Still, it’s important for investors to remember that while a 5% might “feel like 1987,” it’s necessary to “flush out the weak hands,” Detrick says.

“The important thing to remember is the Fed is still accommodative, earnings continue to improve globally, and inflation is contained - meaning any pullback could be a nice opportunity to add equity exposure.


Although a 5% correction might feel like 1987 to some of us about now, pullbacks and volatility are perfectly normal parts of bull markets and are needed to flush out the weak hands.

Market luminaries including billionaire investor Howard Marks and Nobel Laureate Robert Shiller have warned investors to be cautious. According to Shiller’s CAPE ratio, a popular measure of equity valuations, S&P 500 valuations are at levels only seen twice before: in 1929 and 2000. Shiller said on CNBC Thursday that he “lies awake worrying” about how long this period of quiet will last. Doubleline Capital founder Jeff Gundlach said his fund bought up VIX calls when the index hit its most recent lows.

To be sure, investors are willing to pay a premium for protection. According to Bank of America, the market has never "trusted" the VIX as little as it does now, and has never before been willing to pay, and bet, more for upcoming imminent sharp moves.


johngaltfla Sanity Bear Mon, 07/31/2017 - 05:21 Permalink

Tyler, the next 5% drop won't be noticed because the first 10% drop will happen in the dark without the public sheeple having a clue about it. Because of the structure of trading now, the masses won't realize the train has hit them until it is too late. Only the geeks like us hanging here and elsewhere will know of the majority of the crash and when/if the markets do open, the NYSE circuirt breakers will have the unintended consequences of causing more, not less panic.Like I said just a while ago:The Next Market Crash Will Not be Televised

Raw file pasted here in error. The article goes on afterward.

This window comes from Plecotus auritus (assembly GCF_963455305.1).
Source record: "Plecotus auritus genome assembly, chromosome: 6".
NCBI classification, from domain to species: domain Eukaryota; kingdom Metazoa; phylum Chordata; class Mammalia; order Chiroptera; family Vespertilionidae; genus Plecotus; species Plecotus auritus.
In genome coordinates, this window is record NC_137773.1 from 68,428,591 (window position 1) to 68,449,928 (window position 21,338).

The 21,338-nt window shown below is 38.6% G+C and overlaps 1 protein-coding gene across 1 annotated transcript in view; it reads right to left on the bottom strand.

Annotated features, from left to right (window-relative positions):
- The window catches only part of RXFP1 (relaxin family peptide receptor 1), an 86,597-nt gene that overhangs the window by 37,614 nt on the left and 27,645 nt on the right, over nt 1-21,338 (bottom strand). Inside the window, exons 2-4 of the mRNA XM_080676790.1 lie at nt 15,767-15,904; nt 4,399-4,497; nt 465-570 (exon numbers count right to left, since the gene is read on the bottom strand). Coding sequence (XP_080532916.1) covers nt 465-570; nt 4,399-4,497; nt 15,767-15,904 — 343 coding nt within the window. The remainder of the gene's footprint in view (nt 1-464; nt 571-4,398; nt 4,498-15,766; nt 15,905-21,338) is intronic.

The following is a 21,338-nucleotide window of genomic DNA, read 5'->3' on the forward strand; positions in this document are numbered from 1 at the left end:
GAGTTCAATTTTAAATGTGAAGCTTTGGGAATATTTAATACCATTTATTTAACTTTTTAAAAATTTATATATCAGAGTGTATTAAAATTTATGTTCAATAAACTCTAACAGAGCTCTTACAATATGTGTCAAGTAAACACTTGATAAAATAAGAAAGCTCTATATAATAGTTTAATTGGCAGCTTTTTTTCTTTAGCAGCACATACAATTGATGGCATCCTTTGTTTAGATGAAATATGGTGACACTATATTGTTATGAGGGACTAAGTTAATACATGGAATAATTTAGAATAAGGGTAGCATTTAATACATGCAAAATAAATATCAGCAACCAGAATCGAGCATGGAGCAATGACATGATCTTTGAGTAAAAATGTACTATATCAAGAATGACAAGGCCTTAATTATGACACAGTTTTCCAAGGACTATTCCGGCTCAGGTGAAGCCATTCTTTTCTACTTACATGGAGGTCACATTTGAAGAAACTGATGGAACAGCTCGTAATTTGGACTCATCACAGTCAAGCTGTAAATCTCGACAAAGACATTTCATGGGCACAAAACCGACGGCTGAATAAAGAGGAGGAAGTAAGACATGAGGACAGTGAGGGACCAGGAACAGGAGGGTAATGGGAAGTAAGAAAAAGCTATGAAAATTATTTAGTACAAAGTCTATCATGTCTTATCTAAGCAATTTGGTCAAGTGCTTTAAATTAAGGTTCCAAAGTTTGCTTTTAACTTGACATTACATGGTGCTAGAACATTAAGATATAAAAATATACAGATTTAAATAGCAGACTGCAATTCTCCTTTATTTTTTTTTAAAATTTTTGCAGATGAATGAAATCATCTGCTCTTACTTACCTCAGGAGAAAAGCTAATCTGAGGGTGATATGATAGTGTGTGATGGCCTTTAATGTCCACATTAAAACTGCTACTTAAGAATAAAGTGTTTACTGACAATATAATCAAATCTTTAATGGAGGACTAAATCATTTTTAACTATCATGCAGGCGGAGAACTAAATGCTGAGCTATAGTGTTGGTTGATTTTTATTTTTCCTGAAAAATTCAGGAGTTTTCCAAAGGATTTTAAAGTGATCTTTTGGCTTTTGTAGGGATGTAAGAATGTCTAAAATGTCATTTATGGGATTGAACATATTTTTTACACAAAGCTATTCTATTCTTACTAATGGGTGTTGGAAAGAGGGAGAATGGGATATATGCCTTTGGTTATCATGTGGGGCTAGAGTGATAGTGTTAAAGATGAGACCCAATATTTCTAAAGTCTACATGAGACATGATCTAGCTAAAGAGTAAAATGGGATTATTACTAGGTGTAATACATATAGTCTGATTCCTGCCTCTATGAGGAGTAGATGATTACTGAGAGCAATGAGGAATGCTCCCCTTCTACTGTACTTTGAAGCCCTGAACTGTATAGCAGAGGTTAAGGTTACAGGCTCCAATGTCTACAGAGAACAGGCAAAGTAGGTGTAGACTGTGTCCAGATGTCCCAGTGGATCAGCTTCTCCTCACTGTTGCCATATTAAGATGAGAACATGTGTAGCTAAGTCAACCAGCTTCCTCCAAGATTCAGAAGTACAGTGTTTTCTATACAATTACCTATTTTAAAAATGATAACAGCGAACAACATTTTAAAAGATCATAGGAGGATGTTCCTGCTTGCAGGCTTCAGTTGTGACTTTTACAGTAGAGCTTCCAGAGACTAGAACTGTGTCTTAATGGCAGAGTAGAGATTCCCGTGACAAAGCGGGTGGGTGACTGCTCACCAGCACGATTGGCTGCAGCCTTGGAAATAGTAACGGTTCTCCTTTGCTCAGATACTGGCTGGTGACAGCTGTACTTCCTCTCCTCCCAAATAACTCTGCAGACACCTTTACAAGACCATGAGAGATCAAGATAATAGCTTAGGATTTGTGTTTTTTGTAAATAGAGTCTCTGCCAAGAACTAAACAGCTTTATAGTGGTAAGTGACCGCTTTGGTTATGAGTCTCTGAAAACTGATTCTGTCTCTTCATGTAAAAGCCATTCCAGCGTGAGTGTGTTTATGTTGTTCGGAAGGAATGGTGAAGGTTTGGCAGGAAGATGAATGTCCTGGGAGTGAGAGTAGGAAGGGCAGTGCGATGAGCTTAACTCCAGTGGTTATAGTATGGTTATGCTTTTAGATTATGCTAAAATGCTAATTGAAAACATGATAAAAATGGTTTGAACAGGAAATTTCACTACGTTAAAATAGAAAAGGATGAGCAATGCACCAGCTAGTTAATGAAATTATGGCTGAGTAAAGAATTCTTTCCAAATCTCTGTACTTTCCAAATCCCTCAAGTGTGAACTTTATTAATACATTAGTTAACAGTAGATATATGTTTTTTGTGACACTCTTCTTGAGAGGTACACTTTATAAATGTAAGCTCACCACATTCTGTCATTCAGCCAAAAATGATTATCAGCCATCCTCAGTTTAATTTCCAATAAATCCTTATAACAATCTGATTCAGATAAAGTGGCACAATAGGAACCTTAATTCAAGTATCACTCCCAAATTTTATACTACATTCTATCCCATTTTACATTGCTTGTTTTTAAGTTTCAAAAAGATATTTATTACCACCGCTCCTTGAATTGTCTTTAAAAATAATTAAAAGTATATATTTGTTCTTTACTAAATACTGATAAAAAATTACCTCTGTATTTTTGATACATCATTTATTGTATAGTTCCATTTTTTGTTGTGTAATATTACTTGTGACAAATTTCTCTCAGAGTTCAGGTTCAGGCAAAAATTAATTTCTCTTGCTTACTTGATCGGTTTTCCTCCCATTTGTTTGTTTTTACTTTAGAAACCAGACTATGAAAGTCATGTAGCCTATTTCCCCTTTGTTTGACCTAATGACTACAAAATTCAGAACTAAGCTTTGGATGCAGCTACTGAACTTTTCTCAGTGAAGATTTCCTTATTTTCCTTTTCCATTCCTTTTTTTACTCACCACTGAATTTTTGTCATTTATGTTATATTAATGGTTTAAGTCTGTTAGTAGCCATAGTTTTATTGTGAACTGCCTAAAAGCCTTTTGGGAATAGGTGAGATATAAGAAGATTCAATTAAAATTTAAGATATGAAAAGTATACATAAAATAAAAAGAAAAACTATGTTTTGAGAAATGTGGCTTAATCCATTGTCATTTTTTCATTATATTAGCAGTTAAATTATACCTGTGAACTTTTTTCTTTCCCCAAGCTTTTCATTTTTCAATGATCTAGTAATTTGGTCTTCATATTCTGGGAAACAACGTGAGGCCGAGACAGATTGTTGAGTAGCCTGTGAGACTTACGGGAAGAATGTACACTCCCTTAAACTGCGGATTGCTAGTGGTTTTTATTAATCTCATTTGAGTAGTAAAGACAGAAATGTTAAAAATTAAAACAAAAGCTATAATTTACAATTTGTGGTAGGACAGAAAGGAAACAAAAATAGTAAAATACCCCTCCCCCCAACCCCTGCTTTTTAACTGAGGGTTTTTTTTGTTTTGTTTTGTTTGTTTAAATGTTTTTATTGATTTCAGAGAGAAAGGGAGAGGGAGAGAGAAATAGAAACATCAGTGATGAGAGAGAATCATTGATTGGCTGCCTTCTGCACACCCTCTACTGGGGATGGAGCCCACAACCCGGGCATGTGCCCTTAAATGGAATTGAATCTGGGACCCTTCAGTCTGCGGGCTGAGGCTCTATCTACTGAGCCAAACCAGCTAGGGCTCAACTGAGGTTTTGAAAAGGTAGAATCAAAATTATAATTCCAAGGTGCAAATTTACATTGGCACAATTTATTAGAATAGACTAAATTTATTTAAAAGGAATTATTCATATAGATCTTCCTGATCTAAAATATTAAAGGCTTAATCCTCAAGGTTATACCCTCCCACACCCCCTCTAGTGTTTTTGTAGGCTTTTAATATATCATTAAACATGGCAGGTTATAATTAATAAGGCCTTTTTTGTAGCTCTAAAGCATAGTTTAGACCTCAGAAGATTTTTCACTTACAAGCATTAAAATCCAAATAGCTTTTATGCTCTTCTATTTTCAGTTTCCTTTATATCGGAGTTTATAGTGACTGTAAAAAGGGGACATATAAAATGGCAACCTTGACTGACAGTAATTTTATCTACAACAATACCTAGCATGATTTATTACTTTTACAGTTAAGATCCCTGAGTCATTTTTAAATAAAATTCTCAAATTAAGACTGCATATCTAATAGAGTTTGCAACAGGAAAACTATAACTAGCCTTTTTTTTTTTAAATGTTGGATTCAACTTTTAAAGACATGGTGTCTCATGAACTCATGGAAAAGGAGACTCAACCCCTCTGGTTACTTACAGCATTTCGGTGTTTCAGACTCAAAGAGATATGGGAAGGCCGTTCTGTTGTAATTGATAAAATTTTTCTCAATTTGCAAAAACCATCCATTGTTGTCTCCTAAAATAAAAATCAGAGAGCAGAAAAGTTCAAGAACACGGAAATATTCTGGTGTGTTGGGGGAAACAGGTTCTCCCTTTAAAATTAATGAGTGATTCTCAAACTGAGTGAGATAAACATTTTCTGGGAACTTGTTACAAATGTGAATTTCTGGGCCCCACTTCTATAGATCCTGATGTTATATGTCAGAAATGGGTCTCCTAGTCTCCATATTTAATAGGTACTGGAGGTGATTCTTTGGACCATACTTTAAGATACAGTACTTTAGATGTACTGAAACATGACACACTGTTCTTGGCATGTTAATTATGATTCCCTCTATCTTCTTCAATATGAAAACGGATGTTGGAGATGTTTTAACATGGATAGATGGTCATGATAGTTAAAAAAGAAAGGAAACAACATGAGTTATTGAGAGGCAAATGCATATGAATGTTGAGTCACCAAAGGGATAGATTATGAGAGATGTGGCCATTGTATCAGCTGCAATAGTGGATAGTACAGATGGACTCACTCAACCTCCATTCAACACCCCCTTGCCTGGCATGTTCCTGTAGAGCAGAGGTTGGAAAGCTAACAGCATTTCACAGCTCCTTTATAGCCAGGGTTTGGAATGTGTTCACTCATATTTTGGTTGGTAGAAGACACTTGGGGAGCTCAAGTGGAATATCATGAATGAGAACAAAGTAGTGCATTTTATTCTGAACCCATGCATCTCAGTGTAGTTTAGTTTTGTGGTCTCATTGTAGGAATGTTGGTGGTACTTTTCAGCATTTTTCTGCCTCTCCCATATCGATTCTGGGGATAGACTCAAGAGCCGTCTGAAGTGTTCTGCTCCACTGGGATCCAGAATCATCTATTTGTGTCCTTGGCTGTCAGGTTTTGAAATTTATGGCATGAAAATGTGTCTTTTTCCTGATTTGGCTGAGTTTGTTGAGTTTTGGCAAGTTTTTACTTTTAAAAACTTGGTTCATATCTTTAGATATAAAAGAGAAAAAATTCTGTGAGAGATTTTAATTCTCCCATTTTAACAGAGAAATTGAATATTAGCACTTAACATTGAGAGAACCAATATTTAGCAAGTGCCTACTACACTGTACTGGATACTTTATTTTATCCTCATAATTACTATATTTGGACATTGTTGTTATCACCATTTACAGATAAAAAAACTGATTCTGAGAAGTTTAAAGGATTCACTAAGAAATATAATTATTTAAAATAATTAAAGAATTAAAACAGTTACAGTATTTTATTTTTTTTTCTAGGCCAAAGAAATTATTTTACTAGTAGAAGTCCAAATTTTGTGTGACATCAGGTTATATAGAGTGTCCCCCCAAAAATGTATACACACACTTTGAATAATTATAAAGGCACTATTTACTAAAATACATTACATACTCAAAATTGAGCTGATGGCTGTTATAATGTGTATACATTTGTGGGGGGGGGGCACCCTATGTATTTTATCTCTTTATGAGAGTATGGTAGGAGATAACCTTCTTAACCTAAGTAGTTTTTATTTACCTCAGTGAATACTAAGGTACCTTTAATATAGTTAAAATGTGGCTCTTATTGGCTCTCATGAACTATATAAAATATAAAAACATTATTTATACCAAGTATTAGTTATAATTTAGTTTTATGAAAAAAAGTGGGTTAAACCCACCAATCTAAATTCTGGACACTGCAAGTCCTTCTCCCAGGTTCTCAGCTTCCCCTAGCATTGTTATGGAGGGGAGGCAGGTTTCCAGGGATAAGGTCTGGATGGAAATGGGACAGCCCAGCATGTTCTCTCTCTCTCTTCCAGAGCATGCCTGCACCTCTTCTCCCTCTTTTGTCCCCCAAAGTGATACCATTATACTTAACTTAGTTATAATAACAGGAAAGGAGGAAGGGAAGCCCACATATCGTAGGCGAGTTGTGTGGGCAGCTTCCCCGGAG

In reply to by Sanity Bear

wide angle tree Mon, 07/31/2017 - 04:30 Permalink

The markets are just another policy tool for the CBs now. There is no risk and possibly no reward. Your return is now decided by committees of overeducated shitheads.   

gregga777 Mon, 07/31/2017 - 04:31 Permalink

A drop of 50% would be well worth it if we are treated to lots of banking gangsters and CON Street Swindlers jumping out of at least 10th floor windows.

Haus-Targaryen buzzsaw99 Mon, 07/31/2017 - 04:55 Permalink

I thought about commenting on this article, but I couldn't sum up my thoughts into something coherent.  Thank you for doing it more eloquently than I could have.  You're right, actually.  For the majority of Americans this valuation has no bearing or meaning.  Some 10% of American households are invested in equities and of that group, I'd venture to say most think its "going up forever".  The thought of a correction or a return to fair value is almost incomprehensible for the average person, thus the only people that really care about this metric are three groups of people:1) People who manage money2) Politicians and central bankers who use this metric to placate the population3) People like us who want the S&P to go to zero. Apart from that, you're right.  No one cares.